An Identifier is a set of one or more Attributes that uniquely distinguishes each instance of a Class.
xUML uses the definition in the Executable UML Mellor/Balcer book.
An Identifier is not simply a means of locating an instance. Identity is a constraint that ensures that no two instances share certain values. To express a rule that two chess pieces may not be placed on the same square, for example, tag the attribute pair (rank, file) as an Identifier.
A Class’s Identifiers are numbered sequentially starting from one. By convention, a preferred Identifier is numbered first as I (one omitted on the class diagram). Subsequent Identifiers are I2, I3 and so on. Identifier number one is, by default, but not necessarily, the target of any References. In fact, each Identifier of a class is just as good as any other, from an analysis perspective and there is nothing special about a preferred identifier.
Class.Name — The Identifier establishes uniqueness within this Class.
- Number + Class + Domain
The Number establishes uniqueness among Identifiers in the same Class.
Identifier uniquely distinguishes each instance of exactly one Class
Class has instances uniquely distinguished by one or many Identifier
Here xUML varies a bit from the Mellor/Balcer book Executable UML:
Shlaer-Mellor, ... a precursor to Executable UML, required that every class contain at least one identifier, even if that identifier was an attribute placed in the object solely for the purpose of being its identifier. This practice is not required in Executable UML. – Executable UML Mellor/Balcer
Executable UML as defined above offers the option to drop referential attributes and, presumably, express referential constraints in OCL (Object Constraint Language). xUML, on the other hand, encourages the use of referential attributes to enforce model constraints.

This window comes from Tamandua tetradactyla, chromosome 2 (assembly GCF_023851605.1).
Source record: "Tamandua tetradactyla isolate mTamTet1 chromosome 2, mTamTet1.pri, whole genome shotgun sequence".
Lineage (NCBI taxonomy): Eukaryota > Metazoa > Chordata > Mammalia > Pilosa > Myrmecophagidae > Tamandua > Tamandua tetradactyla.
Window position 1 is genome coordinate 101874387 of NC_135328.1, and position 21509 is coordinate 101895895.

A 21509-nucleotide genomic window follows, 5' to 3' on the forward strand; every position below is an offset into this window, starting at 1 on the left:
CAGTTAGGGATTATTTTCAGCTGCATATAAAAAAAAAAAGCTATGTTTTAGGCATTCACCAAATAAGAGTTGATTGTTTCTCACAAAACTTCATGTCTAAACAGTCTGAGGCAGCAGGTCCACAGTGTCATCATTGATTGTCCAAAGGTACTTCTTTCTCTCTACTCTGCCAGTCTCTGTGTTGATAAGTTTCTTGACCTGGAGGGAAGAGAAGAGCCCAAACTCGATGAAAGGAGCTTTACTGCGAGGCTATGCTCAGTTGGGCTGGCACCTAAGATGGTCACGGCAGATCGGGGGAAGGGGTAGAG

Consider the following example from the book Executable UML: How to Build Class Models / Starr:
In the model example above, the airport code must be included as part of the runway Identifier so that one runway may be distinguished from another across the set of all airports. Without the Reference to the airport Identifier it would be necessary to write OCL (object constraint language) to express the constraint.
The use of referential attributes and identifiers to establish model constraints has a few advantages over OCL:
- Expression directly in the data structure — It is more difficult to violate a constraint if the data structure won’t accept incorrect data in the first place. OCL must be interpreted and translated correctly.
- Concise expression — In many cases, a simple referential attribute placement or merge replaces a few lines of OCL.
- Easy to interpret — If you understand a few relational model rules, the implications of referential attribute composition and placement are easy to verify. Just draw tables! The underlying model of OCL is significantly more complex (if one exists at all).
- Consistency with the relational model — and hence many years of well established math, set, logic and data theory.
- Simplicity of a single language — One modeling language (class diagram) can be used to express many fundamental constraints without the need of an additional constraint language.
Identifier is a Modeled or a Required Referential Identifier
An Identifier is either systematically created from one or more References based on a Relationship’s structure (Required Referential) or it is constructed and designated by the modeler to enforce whatever constraints are relevant to the application subject matter.
A Modeled Identifier may incorporate Referential Attributes while a Required Referential Identifier is built exclusively from Referential Attributes and typically whole References. A Required Referential Identifier may not be altered to suit the application subject matter. The rules for constructing Required Referential Identifiers are well established in relational theory and must always be respected to keep the Classes adequately normalized.